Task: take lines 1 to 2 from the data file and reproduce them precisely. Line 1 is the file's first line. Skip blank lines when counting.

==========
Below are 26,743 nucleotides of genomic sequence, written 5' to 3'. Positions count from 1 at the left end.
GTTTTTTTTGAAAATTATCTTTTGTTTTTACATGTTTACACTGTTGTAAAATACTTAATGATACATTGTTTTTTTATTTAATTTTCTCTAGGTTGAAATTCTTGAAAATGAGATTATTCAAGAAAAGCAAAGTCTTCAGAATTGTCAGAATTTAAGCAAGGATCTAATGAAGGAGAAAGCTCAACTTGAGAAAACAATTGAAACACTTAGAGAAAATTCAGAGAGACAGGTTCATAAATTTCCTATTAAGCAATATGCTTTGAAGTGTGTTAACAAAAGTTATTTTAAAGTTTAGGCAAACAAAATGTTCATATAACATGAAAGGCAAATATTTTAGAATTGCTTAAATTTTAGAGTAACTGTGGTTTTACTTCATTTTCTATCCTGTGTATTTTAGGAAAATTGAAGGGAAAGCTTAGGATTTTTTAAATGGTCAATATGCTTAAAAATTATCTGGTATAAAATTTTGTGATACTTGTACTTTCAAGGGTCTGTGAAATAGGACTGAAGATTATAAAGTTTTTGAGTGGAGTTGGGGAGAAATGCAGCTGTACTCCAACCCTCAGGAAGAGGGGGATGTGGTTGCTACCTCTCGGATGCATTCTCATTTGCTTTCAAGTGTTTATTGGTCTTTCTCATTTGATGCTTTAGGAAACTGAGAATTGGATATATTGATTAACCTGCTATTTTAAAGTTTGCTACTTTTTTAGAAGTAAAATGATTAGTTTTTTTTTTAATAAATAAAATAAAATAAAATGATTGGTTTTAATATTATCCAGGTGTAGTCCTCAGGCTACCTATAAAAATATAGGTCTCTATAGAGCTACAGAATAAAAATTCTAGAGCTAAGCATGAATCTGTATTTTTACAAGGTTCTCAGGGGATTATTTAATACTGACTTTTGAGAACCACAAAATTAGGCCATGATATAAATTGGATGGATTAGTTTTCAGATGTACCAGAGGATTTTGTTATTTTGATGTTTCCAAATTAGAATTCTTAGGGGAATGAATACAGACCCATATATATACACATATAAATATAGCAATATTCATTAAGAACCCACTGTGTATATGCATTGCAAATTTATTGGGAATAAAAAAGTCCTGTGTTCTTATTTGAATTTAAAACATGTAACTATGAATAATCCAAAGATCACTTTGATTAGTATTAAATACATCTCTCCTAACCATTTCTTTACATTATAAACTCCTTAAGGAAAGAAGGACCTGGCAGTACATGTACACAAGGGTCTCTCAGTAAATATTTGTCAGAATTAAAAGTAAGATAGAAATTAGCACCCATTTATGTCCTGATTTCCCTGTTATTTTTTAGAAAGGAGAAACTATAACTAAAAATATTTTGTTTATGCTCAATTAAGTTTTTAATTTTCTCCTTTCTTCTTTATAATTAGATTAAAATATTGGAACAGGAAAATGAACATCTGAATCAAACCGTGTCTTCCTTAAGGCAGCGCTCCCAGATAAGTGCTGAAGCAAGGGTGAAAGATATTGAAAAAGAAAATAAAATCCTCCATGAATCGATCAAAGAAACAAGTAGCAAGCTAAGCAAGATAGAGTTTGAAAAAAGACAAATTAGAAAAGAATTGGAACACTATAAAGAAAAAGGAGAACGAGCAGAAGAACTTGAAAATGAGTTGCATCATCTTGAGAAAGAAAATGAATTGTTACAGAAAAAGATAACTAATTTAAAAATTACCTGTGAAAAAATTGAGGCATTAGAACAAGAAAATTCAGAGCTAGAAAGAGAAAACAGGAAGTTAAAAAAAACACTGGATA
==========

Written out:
Below are 26,743 nucleotides of genomic sequence, written 5' to 3'. Positions count from 1 at the left end.
GTTTTTTTTGAAAATTATCTTTTGTTTTTACATGTTTACACTGTTGTAAAATACTTAATGATACATTGTTTTTTTATTTAATTTTCTCTAGGTTGAAATTCTTGAAAATGAGATTATTCAAGAAAAGCAAAGTCTTCAGAATTGTCAGAATTTAAGCAAGGATCTAATGAAGGAGAAAGCTCAACTTGAGAAAACAATTGAAACACTTAGAGAAAATTCAGAGAGACAGGTTCATAAATTTCCTATTAAGCAATATGCTTTGAAGTGTGTTAACAAAAGTTATTTTAAAGTTTAGGCAAACAAAATGTTCATATAACATGAAAGGCAAATATTTTAGAATTGCTTAAATTTTAGAGTAACTGTGGTTTTACTTCATTTTCTATCCTGTGTATTTTAGGAAAATTGAAGGGAAAGCTTAGGATTTTTTAAATGGTCAATATGCTTAAAAATTATCTGGTATAAAATTTTGTGATACTTGTACTTTCAAGGGTCTGTGAAATAGGACTGAAGATTATAAAGTTTTTGAGTGGAGTTGGGGAGAAATGCAGCTGTACTCCAACCCTCAGGAAGAGGGGGATGTGGTTGCTACCTCTCGGATGCATTCTCATTTGCTTTCAAGTGTTTATTGGTCTTTCTCATTTGATGCTTTAGGAAACTGAGAATTGGATATATTGATTAACCTGCTATTTTAAAGTTTGCTACTTTTTTAGAAGTAAAATGATTAGTTTTTTTTTTAATAAATAAAATAAAATAAAATGATTGGTTTTAATATTATCCAGGTGTAGTCCTCAGGCTACCTATAAAAATATAGGTCTCTATAGAGCTACAGAATAAAAATTCTAGAGCTAAGCATGAATCTGTATTTTTACAAGGTTCTCAGGGGATTATTTAATACTGACTTTTGAGAACCACAAAATTAGGCCATGATATAAATTGGATGGATTAGTTTTCAGATGTACCAGAGGATTTTGTTATTTTGATGTTTCCAAATTAGAATTCTTAGGGGAATGAATACAGACCCATATATATACACATATAAATATAGCAATATTCATTAAGAACCCACTGTGTATATGCATTGCAAATTTATTGGGAATAAAAAAGTCCTGTGTTCTTATTTGAATTTAAAACATGTAACTATGAATAATCCAAAGATCACTTTGATTAGTATTAAATACATCTCTCCTAACCATTTCTTTACATTATAAACTCCTTAAGGAAAGAAGGACCTGGCAGTACATGTACACAAGGGTCTCTCAGTAAATATTTGTCAGAATTAAAAGTAAGATAGAAATTAGCACCCATTTATGTCCTGATTTCCCTGTTATTTTTTAGAAAGGAGAAACTATAACTAAAAATATTTTGTTTATGCTCAATTAAGTTTTTAATTTTCTCCTTTCTTCTTTATAATTAGATTAAAATATTGGAACAGGAAAATGAACATCTGAATCAAACCGTGTCTTCCTTAAGGCAGCGCTCCCAGATAAGTGCTGAAGCAAGGGTGAAAGATATTGAAAAAGAAAATAAAATCCTCCATGAATCGATCAAAGAAACAAGTAGCAAGCTAAGCAAGATAGAGTTTGAAAAAAGACAAATTAGAAAAGAATTGGAACACTATAAAGAAAAAGGAGAACGAGCAGAAGAACTTGAAAATGAGTTGCATCATCTTGAGAAAGAAAATGAATTGTTACAGAAAAAGATAACTAATTTAAAAATTACCTGTGAAAAAATTGAGGCATTAGAACAAGAAAATTCAGAGCTAGAAAGAGAAAACAGGAAGTTAAAAAAAACACTGGATA